When investors have a choice between a mutual fund or an equivalent ETF, the simplest move would be select the fund with the lowest fee. Some investors, in contrast, might go with whichever has the most experienced manager. But the smartest choice is more complex.
An analysis of 66 matched ETF/mutual fund pairs — funds with the same holdings and objective — from Vanguard, BlackRock, Schwab, Invesco, and State Street showed that the ETF generally makes better financial sense, reported Dr. Derek Horstmeyer of George Mason University’s Business School in the Wall Street Journal.
But according to Horstmeyer, there are variations, which boil down to two primary factors: the tax efficiency of ETFs over the long run, and the implied cost of a bid-ask spread faced by ETFs, but not by mutual funds.
As an example, he cited the US-listed Vanguard Total Corporate Bond ETF (VTC), whose average bid-ask spread over the past month was 0.13%. Its annual expense ratio is 0.07%, implying that an investor who buys then sells the ETF would pay nearly double the underlying expenses charged on an annual basis.
“On the other hand, since mutual-fund holders buy in and out at the net asset value at the end of each day, this implies a bid-ask spread of zero and no real upfront costs due to implied exchange expenses,” Horstmeyer said.
But ETFs are generally more tax-efficient than their mutual-fund equivalents in the long term. Unlike mutual-fund portfolio managers, ETF portfolio managers are able to trim positions through in-kind redemptions, so they can avoid capital gains tax. Vanguard is an exception: through a proprietary pooling system of assets, the firm is able to deliver post-tax benefits to both ETFs and mutual funds.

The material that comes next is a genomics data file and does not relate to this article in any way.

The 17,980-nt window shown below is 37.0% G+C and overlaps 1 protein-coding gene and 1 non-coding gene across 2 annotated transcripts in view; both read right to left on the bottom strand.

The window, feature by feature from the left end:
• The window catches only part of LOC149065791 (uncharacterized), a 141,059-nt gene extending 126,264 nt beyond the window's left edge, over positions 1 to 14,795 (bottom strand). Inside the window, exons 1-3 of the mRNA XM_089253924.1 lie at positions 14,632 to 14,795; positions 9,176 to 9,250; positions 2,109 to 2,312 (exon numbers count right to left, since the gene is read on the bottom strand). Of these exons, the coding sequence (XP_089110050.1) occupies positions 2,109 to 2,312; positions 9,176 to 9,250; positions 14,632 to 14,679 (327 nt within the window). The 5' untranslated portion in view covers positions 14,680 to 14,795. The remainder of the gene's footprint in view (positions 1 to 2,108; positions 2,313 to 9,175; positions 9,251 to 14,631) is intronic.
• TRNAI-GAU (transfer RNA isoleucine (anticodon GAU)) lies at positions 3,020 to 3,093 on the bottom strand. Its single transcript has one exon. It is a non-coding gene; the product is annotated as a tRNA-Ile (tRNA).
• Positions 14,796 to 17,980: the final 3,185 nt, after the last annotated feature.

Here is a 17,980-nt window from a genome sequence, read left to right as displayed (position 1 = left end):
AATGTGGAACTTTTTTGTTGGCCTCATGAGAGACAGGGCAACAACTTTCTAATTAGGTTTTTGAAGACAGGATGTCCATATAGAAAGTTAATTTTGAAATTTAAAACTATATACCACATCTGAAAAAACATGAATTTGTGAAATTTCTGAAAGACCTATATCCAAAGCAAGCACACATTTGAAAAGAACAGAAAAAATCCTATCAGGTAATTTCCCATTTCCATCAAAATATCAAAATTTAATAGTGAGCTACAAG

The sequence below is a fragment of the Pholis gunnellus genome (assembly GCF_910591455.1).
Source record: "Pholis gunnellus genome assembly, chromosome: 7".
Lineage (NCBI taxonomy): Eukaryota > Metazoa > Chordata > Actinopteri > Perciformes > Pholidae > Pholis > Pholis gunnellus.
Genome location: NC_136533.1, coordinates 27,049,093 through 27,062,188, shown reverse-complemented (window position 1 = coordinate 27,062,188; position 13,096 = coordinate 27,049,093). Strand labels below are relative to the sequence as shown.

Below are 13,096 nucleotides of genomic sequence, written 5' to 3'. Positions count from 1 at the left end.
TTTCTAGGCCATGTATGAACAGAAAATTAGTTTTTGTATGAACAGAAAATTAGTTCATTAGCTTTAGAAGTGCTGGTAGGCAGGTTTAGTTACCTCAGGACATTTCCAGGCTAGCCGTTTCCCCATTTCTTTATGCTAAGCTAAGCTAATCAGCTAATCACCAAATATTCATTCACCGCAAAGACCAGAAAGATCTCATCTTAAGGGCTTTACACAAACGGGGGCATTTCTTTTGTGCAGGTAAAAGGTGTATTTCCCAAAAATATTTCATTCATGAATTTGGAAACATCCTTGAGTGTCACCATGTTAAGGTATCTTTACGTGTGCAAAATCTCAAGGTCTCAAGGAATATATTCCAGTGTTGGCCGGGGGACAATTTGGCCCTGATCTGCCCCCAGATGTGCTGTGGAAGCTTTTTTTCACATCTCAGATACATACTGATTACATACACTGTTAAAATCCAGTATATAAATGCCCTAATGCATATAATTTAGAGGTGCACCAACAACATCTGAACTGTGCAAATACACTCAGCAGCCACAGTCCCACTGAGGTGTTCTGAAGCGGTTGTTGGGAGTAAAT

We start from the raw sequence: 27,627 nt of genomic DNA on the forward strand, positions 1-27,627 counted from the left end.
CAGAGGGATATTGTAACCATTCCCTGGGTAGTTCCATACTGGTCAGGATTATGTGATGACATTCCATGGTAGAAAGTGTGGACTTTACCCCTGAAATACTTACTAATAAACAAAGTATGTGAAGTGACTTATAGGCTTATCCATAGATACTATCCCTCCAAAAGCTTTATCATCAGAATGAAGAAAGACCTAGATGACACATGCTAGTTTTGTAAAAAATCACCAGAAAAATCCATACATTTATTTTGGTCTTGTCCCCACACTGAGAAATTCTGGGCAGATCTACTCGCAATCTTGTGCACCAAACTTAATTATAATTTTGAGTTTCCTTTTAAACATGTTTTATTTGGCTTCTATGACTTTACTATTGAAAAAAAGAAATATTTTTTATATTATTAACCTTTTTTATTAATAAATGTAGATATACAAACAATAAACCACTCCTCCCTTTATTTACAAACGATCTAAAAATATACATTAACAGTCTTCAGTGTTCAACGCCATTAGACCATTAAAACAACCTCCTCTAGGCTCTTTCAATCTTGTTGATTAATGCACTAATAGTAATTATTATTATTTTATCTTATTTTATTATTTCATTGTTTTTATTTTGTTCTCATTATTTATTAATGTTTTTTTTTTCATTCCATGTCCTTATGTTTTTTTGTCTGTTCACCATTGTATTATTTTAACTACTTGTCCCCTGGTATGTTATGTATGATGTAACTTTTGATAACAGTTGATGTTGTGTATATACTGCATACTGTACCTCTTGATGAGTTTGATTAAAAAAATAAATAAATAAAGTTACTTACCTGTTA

In short, the bid-ask spread faced by ETFs imply upfront costs that put ETFs behind mutual funds in the beginning. But past a certain break-even point, the ETFs’ tax efficiency overcomes that drag, leading them to outperform mutual funds.
An examination of 12 of the largest matched pairs of US large-cap equity ETFs/mutual funds (by AUM) found that the average time to reach the break-even point was two months. When studying equity funds with an international or emerging-markets focus, which generally have larger bid-ask spreads, the break-even point extends to 1.2 years. The time horizon is even more distant for funds focusing on US government and corporate debt, whose average break-even point was 1.8 years.
But “if an investor faces commissions from brokerage houses or upfront loads for purchasing a product, this can quickly tilt the results in the other direction,” Horstmeyer said.
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